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Introduction to Plant Ecophysiology in the Southern Appalachian Mountains
May 22 - June 2
Instructor: Dr. Howie Neufeld (Appalachian State University)
A short course on basic plant ecophysiology instrumentation and techniques, designed for beginners and advanced students alike. Students will learn the operating principles behind plant gas exchange (photosynthesis and transpiration), pigment extraction, and plant-water relations. This will include measuring plant water stress and hydraulics, which is how plants move liquid water in their stems. Students will become proficient in the use of portable gas exchange systems, pressure chambers for measuring water stress, hydraulic conductance systems, and fluorescence systems for measuring leaf stress. Much of the course will be field-based and measurements will be done on native plants in the lab and field; weather permitting, students will take field trips to different plant habitats in the Southern Appalachians and learn about the environmental factors governing growth and survival in these unique areas. After mastering the instrumentation and theory during the first week, students will work in groups to plan and conduct a field experiment during the second week, the results of which will be presented at a mini symposium at the conclusion of the course.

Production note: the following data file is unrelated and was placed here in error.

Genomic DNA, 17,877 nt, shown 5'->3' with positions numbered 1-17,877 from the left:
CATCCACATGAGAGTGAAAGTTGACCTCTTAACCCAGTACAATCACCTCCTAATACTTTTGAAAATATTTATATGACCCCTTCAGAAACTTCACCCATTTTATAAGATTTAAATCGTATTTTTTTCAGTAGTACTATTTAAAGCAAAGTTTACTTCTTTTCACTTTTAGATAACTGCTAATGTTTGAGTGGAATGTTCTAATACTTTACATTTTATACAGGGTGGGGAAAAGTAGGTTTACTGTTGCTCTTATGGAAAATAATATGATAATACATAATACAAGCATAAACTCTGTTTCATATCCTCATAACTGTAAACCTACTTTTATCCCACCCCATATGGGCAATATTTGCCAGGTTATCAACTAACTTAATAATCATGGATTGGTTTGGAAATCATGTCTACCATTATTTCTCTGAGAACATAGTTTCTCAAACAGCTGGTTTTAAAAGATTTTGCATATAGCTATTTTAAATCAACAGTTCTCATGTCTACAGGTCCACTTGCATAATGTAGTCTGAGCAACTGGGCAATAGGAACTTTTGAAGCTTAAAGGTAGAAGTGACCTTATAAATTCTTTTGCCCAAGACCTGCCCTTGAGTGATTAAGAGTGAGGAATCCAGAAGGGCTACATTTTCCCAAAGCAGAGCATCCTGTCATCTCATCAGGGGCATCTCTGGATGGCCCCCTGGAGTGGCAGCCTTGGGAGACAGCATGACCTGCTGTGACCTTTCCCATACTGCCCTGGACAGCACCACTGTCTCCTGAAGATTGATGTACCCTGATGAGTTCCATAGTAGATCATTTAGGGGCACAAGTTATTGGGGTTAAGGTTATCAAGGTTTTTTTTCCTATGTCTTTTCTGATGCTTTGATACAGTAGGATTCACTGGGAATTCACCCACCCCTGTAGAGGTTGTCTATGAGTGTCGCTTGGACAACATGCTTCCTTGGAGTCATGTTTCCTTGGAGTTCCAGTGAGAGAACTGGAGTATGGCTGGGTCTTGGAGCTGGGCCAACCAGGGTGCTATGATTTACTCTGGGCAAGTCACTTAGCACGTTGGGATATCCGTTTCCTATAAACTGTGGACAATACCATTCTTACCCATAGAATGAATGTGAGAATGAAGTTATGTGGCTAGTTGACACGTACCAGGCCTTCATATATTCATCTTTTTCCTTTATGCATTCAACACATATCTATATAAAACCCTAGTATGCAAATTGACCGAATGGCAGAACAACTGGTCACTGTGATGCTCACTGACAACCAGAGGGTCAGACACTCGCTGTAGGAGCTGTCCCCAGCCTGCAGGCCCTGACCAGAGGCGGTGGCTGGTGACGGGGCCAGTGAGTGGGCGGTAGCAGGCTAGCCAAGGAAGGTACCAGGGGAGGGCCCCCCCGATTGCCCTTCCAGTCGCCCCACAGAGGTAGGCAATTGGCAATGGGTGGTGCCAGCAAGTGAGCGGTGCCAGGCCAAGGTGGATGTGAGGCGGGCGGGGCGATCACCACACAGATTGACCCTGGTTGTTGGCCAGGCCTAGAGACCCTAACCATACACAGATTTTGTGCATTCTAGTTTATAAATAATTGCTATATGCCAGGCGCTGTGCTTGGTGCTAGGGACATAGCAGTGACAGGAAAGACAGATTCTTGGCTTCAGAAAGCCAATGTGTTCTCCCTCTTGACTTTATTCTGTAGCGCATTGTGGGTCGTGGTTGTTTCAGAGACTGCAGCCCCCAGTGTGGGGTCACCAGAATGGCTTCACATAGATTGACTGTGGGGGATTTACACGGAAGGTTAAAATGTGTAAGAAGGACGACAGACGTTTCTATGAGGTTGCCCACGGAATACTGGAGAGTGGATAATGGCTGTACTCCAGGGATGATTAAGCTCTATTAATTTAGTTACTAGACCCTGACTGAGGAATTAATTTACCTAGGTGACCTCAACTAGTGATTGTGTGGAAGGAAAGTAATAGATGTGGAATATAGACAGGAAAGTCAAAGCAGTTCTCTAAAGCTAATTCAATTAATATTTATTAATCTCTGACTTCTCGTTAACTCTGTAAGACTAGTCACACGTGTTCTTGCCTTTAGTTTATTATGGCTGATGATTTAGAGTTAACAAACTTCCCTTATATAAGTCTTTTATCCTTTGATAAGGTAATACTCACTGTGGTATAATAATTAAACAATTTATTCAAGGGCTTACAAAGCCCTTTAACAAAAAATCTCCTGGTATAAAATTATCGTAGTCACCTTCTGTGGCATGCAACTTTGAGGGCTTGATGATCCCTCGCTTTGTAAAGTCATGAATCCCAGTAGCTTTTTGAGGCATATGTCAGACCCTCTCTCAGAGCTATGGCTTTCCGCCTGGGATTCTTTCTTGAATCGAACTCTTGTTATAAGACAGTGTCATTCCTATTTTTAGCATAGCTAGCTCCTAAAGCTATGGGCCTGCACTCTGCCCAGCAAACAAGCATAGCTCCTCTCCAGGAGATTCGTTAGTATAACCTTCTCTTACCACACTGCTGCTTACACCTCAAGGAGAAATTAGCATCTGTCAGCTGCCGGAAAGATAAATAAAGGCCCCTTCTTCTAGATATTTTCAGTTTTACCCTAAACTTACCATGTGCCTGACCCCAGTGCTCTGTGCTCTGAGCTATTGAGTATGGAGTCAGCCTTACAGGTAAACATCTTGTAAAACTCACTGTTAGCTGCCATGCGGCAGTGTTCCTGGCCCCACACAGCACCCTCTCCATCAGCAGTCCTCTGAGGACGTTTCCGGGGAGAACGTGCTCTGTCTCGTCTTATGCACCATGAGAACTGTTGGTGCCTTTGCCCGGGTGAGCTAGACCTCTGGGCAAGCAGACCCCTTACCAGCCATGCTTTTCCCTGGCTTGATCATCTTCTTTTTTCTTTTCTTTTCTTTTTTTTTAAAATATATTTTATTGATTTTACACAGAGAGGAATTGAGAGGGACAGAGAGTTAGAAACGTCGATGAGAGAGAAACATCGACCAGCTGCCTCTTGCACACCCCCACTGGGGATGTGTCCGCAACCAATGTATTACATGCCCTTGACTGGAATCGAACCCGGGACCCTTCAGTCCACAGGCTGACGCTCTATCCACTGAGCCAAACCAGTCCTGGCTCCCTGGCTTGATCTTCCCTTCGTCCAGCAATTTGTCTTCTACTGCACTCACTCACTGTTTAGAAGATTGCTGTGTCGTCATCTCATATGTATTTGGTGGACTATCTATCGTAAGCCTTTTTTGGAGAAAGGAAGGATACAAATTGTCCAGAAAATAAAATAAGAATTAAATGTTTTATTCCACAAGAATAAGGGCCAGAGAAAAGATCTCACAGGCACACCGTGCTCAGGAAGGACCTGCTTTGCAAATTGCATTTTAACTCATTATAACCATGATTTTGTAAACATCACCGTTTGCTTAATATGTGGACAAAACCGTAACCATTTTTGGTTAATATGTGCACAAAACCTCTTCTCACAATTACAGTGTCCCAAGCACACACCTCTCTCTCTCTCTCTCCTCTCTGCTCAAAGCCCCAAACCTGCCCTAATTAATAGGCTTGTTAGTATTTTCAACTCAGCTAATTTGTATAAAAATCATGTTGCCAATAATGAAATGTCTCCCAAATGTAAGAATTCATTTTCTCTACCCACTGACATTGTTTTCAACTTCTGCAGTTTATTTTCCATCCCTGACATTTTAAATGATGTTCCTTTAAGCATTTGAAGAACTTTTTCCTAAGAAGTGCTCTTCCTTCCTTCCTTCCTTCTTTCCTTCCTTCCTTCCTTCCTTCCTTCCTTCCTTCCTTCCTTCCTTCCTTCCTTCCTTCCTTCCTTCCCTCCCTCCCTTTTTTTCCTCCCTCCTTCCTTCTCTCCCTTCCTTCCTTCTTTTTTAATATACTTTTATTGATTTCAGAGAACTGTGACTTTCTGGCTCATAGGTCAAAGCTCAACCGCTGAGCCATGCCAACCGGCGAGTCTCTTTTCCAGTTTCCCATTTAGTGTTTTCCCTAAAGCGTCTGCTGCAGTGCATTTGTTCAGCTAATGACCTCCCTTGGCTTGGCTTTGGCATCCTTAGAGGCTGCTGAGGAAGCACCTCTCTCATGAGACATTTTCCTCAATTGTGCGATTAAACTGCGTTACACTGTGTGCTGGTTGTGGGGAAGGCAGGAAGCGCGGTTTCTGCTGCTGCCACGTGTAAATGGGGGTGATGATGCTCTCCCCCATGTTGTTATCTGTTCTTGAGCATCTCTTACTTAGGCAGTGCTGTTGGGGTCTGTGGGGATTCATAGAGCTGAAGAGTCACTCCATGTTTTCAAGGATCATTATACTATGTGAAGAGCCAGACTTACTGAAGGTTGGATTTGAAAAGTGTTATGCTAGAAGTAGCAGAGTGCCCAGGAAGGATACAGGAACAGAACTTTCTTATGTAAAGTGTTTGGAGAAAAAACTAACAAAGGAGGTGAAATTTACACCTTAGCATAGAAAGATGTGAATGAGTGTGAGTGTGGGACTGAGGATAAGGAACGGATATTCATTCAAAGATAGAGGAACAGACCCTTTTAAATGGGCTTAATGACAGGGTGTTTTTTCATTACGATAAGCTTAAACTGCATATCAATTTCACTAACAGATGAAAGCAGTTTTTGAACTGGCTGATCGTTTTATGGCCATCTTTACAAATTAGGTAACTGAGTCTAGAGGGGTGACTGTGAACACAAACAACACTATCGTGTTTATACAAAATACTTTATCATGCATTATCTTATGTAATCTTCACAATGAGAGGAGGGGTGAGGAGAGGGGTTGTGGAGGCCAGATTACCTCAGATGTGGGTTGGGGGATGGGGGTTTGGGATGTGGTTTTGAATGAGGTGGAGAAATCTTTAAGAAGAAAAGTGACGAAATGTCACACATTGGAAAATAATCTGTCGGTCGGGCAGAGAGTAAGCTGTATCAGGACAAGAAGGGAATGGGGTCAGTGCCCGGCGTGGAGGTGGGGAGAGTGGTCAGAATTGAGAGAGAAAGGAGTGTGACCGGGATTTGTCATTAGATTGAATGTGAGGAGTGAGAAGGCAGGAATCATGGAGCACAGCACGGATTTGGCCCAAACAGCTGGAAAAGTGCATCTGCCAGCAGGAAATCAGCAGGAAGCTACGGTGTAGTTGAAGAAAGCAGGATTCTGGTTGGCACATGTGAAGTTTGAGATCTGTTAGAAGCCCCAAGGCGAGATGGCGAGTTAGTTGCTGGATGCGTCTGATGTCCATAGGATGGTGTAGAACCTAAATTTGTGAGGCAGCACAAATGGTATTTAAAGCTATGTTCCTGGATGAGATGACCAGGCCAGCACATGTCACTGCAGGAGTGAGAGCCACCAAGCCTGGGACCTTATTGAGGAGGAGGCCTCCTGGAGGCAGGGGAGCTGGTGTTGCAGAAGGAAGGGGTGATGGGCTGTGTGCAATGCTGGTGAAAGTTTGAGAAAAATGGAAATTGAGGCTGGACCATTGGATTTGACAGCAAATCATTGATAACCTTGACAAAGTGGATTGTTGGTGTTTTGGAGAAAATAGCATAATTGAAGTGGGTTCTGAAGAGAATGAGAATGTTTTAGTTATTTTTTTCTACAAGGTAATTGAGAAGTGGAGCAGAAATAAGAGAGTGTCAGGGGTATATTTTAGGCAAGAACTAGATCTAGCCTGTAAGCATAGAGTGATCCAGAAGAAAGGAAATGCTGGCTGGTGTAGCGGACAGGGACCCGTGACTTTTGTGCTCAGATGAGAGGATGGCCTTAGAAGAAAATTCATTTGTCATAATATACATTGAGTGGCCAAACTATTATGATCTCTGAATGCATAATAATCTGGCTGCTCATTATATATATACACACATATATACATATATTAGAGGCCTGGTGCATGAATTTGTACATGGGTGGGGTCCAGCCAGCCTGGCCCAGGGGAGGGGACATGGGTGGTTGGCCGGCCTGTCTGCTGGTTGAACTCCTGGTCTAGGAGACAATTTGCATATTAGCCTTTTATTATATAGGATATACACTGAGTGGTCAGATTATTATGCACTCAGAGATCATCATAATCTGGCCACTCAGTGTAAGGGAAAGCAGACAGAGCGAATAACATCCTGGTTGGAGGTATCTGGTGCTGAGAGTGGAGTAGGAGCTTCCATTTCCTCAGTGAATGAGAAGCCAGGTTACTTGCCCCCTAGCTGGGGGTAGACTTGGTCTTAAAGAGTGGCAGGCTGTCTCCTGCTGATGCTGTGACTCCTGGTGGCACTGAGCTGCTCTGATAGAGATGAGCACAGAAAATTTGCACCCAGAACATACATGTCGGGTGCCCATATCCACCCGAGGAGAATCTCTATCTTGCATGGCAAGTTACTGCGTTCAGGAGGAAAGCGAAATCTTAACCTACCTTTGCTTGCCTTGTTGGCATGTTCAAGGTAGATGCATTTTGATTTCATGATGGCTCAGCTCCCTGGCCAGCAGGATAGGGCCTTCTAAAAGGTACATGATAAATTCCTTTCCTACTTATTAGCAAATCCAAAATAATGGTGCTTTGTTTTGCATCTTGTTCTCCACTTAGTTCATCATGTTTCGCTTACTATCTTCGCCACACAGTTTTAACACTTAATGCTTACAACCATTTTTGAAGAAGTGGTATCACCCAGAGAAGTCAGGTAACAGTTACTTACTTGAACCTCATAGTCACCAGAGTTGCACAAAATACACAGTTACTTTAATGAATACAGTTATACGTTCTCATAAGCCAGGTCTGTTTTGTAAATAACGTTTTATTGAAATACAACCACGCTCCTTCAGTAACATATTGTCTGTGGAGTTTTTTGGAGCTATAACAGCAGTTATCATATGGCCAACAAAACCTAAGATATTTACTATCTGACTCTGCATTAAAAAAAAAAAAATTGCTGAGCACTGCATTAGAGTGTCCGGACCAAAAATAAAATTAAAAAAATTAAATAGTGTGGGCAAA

Pre-requisites: Students must have completed the introductory biology sequence at their institution